By Alejandra O’Connell-Domenech
Mayor Bill de Blasio is asking the state to expand the category of COVID-19 vaccine eligible New Yorkers to include members of the clergy, jurors, prosecutors, sanitation workers as well as taxi and limousine drivers.
The request comes at a time when the city’s vaccine supply is rapidly depleting, and both the city and state governments are scrambling to procure more to inoculate individuals in phases 1a and 1b — including health care workers, first responders, teachers and other essential workers.
On Wednesday, de Blasio particularly pressed for the freedom to inoculate city religious leaders arguing the move could help dispel fears towards the shot in some communities, further ramping up the state’s sluggish vaccine rollout.
“There’s distrust of the government and the medical field,” said de Blasio. “We need to overcome that with a lot of information and a lot of clear answers, but especially [with] the voices of trusted leaders from the community, and our faith leaders are really stepping up, and they’re reminding us and all those out there, including the hesitant folks, that we have witnessed something of a miracle.”
Some religious groups, like the Roman Catholic Diocese of Brooklyn, applauded the mayor’s “recognition of the need for clergy to be vaccinated.”
“As the Mayor acknowledged, our priests, deacons, and sisters, as do leaders of all houses of worship throughout our City, stand on the front lines in bringing faith, hope, and comfort to their congregation during this pandemic,” said Brooklyn Diocese spokesperson John Quaglione.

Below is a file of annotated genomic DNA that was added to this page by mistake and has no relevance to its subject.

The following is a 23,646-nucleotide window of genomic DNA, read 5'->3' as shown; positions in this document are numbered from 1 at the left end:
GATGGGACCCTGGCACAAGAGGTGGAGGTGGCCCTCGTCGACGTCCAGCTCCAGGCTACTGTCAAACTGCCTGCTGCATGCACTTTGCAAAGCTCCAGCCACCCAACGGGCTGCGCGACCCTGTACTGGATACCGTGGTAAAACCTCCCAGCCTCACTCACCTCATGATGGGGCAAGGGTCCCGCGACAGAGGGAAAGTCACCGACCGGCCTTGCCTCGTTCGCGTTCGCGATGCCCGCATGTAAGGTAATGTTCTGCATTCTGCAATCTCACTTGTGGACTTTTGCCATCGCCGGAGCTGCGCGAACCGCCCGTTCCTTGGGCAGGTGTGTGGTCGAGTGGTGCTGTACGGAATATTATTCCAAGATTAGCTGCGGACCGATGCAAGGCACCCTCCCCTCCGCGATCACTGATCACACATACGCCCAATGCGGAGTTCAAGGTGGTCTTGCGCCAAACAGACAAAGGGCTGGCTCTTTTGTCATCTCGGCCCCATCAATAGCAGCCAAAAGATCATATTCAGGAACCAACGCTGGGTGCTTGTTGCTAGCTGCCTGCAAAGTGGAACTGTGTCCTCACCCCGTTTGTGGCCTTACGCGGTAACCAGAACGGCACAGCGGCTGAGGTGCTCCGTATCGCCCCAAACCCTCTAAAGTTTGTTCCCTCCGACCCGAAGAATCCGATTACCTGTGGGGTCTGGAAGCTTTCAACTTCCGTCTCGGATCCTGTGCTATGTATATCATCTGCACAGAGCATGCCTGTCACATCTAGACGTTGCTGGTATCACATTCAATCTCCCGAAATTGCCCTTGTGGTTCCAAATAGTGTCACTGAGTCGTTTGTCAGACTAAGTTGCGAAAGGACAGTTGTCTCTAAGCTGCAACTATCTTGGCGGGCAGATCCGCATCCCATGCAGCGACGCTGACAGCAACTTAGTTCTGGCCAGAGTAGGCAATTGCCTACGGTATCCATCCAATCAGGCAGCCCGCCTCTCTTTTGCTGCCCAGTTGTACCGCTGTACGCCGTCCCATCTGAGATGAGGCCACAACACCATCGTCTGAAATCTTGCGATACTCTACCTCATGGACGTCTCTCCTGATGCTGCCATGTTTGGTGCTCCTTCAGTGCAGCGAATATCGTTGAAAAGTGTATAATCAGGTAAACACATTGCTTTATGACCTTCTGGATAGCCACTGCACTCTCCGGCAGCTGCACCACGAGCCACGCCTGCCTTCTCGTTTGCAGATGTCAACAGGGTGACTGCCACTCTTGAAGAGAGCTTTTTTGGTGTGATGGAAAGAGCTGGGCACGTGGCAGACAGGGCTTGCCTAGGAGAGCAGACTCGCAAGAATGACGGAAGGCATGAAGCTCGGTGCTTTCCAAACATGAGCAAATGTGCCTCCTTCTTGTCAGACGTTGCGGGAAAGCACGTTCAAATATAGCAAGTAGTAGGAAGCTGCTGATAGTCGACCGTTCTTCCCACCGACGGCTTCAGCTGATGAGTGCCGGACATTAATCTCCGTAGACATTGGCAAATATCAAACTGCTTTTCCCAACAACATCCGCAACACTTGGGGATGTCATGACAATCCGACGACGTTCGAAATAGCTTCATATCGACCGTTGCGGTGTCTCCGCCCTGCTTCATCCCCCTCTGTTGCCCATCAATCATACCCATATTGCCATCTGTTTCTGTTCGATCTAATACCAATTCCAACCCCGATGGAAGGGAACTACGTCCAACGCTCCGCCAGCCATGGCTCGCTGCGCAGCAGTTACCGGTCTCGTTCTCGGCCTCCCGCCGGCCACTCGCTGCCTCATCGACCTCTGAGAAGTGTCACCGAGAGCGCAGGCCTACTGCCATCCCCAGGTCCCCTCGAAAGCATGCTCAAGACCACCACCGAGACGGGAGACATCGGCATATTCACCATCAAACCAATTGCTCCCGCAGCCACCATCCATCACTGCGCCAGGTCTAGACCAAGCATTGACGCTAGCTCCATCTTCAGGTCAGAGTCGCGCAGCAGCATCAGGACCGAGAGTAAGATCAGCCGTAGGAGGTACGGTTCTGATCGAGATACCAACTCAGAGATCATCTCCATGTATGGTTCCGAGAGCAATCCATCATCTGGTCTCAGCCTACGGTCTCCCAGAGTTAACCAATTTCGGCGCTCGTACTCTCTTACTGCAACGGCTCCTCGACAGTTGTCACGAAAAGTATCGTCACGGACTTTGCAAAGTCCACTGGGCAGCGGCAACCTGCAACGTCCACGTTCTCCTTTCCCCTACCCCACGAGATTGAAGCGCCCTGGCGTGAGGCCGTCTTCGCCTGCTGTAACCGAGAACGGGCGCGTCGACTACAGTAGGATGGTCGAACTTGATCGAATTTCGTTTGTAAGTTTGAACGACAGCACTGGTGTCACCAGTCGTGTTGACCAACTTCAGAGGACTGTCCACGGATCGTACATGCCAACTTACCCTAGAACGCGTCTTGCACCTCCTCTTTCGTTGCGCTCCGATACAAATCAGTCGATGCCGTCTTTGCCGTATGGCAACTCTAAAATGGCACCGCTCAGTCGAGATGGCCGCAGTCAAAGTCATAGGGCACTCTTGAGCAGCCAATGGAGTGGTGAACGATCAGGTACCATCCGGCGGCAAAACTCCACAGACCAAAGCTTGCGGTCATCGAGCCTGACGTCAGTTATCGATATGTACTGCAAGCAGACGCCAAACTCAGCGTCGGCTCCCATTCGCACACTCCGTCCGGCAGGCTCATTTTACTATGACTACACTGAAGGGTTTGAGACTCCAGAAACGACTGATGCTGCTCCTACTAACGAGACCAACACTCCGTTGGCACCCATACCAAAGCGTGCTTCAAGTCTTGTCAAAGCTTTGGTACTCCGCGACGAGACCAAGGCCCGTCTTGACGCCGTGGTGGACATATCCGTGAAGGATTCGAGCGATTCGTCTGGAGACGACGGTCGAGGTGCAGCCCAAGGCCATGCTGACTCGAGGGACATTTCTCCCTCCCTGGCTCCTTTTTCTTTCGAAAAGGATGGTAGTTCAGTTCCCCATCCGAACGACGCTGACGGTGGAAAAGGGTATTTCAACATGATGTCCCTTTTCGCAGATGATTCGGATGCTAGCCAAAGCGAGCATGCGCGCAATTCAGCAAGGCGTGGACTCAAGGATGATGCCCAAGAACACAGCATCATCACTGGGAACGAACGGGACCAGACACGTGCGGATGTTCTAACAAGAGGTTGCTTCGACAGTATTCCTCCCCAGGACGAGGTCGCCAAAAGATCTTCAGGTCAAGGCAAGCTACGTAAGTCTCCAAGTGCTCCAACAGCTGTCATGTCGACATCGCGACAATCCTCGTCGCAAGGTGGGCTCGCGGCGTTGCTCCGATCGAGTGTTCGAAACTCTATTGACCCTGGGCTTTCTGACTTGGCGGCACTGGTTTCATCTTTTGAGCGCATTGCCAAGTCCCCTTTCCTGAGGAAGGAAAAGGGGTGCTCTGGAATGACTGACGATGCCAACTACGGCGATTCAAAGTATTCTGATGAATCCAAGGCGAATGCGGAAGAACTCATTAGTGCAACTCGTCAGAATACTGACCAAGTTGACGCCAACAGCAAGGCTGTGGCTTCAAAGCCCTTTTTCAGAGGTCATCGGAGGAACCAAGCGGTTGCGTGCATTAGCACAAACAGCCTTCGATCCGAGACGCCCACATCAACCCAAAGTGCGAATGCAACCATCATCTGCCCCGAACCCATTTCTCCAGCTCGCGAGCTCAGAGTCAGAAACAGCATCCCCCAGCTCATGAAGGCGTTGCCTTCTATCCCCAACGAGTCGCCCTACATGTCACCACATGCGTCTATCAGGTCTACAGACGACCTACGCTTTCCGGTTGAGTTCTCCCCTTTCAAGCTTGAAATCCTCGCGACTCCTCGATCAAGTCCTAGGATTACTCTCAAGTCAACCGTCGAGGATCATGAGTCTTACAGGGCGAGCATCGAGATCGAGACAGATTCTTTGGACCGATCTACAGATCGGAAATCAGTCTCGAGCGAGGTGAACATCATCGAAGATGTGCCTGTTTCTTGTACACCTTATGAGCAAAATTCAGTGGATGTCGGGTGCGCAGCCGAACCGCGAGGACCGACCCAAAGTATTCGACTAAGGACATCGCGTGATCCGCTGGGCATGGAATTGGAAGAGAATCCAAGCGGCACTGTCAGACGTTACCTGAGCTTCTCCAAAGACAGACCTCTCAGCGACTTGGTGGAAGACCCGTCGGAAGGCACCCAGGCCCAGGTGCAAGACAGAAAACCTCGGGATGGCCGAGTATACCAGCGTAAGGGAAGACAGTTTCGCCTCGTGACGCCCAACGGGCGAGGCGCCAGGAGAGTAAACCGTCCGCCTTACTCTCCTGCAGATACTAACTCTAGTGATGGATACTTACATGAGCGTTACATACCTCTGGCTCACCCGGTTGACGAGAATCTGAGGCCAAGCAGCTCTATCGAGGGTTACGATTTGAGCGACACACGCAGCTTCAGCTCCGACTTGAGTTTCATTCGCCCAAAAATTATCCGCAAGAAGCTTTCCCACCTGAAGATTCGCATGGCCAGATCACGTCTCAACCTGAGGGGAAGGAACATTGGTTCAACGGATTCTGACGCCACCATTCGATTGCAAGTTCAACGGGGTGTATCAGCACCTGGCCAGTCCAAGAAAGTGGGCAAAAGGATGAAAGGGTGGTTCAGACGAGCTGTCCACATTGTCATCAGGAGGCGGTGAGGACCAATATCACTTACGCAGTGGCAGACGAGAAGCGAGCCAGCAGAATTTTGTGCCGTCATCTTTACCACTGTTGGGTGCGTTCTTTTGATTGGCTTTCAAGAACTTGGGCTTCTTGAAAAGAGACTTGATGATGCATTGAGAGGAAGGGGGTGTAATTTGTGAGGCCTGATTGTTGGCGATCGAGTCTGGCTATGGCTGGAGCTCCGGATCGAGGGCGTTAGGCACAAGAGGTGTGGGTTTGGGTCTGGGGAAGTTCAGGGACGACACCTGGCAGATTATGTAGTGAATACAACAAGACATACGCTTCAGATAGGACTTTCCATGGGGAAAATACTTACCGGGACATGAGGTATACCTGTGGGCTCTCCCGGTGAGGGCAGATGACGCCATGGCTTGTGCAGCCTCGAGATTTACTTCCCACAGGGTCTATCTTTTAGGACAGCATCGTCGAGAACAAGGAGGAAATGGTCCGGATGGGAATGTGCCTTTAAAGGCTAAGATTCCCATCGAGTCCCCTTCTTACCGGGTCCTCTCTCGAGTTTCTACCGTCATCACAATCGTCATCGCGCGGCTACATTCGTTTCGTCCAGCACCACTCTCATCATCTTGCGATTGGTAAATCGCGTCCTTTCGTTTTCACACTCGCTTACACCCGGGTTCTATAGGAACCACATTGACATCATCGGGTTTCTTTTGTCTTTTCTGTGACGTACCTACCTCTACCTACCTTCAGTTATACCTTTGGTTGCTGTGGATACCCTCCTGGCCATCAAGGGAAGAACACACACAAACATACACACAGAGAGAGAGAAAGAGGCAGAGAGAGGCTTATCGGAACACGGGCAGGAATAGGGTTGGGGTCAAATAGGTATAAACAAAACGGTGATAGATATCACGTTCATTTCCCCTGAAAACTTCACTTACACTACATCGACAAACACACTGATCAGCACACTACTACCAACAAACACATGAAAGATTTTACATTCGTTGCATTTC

Skepticism towards the Pfizer and Moderna COVID-19 vaccines, particularly among some health care workers, has been played role in the country’s slow vaccine rollout due. Some distrust the vaccine since it was approved for mass distribution under Former President Donald Trump while others are hesitant to take the vaccine because of the country’s history of medical experimentation on communities of color. Either way, fear over a new vaccine is nothing new in the United States.
But the number of Americans willing to take the vaccine has increased since the Modern and Pfizer shots were given FDA approval and as more public figures become inoculated, according to the Pew Research Center.
De Blasio’s call for more New Yorkers to become eligible comes as the city struggles to get more supply of the COVID-19 vaccine from Washington.
After de Blasio warned that the city’s supply of the vaccine was worrisomely low, the city has forced to reschedule roughly 23,000 vaccine appointments and delay the reopening of mega vaccination sites at Citi Field, Yankee Stadium, and Staten Island’s Empire Outlets.
In addition, the mayor announced that due to limited supply the city would not meet its target goal of administering one million doses of the vaccine and that the city’s stockpile of first-dose shots had actually dipped to just 7,710.
The city received a bit of good news though on Wednesday, with de Blasio announcing that the city will get 17,000 more doses of the Moderna vaccine during each shipment starting next week. “That means 17,000 more shots of hope,” said de Blasio, “17,000 more New Yorkers who are safer and are feeling that confidence and that sense of peace that comes with getting vaccinated, even just the first time, and knowing that things are going to be better.”
As of Wednesday, the city has administered 673,405 doses of the vaccine with 108,768 being second doses.